An Indigenous Perspective on Resource Development
Cheryl Cardinal gives in-depth insight into how energy firms can build win-win partnerships by understanding the communities they need to work with
This is the first installment of a two-part series that looks at
how energy companies can engage with Indigenous communities
Resource development in Canada is changing. The way the energy industry has done business in the past clearly is not working, and we need to start examining why. Understanding the history of Indigenous people in this country and the inclusion of Indigenous peoples through resource and energy developments is important because energy and resource development is happening in and around our communities. There are so many considerations that we have to examine when we are looking to be involved. Indigenous leaders always consider the environmental impacts and how they will affect our future generations while examining the opportunities and how they can benefit their communities.
Some Indigenous peoples are successful and are very engaged in oil, gas, mining and renewable energy industries. As Indigenous peoples, we have great examples of opportunities where we have come together to take advantage of business opportunities and participate meaningfully. We must also recognize that there are Indigenous communities that are struggling who need a bit more help—some of them need to look at what opportunities work for them when it comes to business. Ultimately, it comes back to empowering the community to move forward.
Those who are opposing pipelines are examining the environmental standards that are in place and looking at the impacts on the land. Traditionally speaking, we look at the actions that we are taking today and how those actions will impact our future generations. The time that communities take to make a decision in regards to resource development is used to talk through our elders, youth, leaders and community members. We want to be part of the decision and to be at the table when we are looking at resource developments. This will give us the opportunity to examine the pipeline route and discuss those areas that are culturally significant to us. We know where our ancestors are buried, we know where we gather our medicines, our hunting, fishing and trapping areas.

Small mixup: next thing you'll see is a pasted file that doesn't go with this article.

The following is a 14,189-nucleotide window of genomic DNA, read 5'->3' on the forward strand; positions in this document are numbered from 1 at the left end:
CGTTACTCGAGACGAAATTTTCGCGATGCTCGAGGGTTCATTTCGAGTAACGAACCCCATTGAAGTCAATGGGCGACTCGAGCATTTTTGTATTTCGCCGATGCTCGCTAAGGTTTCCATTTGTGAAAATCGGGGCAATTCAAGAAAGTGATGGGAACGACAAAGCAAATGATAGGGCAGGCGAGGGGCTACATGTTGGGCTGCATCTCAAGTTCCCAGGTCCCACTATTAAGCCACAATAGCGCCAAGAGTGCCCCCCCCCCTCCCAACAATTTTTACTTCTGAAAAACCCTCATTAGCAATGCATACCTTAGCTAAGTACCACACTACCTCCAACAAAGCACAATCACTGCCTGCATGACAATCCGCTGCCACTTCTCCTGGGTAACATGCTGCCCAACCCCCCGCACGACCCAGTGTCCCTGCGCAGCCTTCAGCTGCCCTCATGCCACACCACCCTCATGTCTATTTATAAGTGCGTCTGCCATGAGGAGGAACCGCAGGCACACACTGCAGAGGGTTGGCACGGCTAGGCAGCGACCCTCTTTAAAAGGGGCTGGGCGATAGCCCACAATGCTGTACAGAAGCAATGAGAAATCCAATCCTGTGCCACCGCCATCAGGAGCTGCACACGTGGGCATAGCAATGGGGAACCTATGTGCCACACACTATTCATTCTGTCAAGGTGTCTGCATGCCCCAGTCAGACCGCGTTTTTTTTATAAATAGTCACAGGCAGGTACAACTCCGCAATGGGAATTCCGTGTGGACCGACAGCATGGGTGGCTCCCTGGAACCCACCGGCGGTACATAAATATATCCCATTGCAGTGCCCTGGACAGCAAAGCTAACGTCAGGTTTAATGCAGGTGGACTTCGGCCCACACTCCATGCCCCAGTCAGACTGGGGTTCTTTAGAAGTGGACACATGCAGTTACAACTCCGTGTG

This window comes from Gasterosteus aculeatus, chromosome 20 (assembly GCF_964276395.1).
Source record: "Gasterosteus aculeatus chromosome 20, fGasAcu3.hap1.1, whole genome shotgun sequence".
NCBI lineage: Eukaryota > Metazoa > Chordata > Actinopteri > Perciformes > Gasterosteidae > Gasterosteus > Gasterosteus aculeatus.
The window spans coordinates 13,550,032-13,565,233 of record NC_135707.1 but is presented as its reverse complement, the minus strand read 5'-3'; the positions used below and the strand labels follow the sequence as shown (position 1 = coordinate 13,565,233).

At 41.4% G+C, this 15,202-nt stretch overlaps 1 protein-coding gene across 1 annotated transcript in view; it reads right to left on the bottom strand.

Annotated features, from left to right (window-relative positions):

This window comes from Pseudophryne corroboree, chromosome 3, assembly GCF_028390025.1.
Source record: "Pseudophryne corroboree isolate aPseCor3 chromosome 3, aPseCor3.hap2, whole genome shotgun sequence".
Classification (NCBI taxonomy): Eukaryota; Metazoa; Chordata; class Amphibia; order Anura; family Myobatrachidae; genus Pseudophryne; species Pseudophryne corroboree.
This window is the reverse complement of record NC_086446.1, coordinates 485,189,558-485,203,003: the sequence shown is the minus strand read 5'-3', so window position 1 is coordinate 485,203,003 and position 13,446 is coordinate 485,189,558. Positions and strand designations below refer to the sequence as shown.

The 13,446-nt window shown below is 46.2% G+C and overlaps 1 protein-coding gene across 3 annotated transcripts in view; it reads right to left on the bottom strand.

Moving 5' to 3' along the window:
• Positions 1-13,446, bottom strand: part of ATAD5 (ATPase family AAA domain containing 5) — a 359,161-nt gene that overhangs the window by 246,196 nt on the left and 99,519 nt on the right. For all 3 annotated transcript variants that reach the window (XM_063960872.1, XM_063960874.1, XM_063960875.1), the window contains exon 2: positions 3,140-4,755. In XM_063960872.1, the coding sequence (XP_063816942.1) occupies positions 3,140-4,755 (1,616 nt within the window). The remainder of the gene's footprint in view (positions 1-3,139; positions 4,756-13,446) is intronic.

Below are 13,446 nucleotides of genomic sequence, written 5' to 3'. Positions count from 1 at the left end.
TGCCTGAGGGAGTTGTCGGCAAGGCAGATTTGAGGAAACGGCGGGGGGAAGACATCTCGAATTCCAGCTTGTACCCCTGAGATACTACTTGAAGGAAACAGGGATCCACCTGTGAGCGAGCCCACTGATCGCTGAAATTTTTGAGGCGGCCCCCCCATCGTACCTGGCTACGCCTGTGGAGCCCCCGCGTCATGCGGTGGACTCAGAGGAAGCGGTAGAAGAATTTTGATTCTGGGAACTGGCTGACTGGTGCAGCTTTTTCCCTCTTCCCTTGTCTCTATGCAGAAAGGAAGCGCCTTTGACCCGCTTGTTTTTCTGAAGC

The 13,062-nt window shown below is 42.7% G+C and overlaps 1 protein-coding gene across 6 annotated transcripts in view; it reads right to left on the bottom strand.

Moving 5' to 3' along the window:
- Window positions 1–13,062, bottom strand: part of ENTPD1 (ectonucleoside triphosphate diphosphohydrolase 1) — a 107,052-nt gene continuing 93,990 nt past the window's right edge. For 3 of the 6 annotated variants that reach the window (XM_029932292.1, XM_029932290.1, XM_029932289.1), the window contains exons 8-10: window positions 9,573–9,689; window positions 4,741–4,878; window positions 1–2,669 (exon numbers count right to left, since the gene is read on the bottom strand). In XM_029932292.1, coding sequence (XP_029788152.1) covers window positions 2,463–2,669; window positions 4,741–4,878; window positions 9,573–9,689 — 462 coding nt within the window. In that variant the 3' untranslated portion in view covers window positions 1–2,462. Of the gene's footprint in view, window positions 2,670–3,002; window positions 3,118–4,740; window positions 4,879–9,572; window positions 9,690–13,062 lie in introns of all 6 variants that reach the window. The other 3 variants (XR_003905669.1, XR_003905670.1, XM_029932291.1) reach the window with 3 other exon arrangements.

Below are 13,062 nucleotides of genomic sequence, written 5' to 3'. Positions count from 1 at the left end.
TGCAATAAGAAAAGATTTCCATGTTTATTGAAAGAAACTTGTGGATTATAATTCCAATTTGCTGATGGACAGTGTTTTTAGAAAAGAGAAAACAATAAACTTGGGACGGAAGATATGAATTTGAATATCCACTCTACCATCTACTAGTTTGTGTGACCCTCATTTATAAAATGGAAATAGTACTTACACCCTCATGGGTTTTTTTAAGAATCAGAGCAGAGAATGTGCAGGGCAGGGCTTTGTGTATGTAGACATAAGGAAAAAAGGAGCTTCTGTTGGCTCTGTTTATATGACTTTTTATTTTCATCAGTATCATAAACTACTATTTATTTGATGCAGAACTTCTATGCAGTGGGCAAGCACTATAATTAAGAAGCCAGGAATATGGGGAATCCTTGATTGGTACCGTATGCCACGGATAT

Throughout Canadian history, the federal government has been attempting to erase who we are in this country. Our culture, our identity, our Treaty and Aboriginal rights and our position in this country need to be recognized and respected. This will lead to true reconciliation for Indigenous peoples and Canada.
The levels of involvement depend on the community. You have companies like Eagle Spirit pipelines led by Calvin Helin, who want to specifically build a pipeline owned by Indigenous peoples. Some want to help build pipelines and want to generate business through their band-owned companies and provide services to the pipeline and resource companies.
There are also some communities that are examining opportunities to be environmental stewards so if there is a leak they will be able to catch it so it does not cause damage to their traditional territories. You also have to recognize that some want nothing to do with pipeline development at all. That’s where the diverse opinions come in which are not much different from Canadians in general. There are many who say, ‘we need these pipelines for the economy—to create jobs we need to start building this. We need to start exporting our product to places other than just the United States. We need to be able to get our product to tidewater to the global market.’ But others say, ‘we had this pipeline, and this happened and point out all the environmental impacts that it has.’ There are similarities between Canadians in general, and the positions of Indigenous peoples bring forward. There needs to be education surrounding pipelines and resource developments so Indigenous communities can examine the specific involvement of the communities.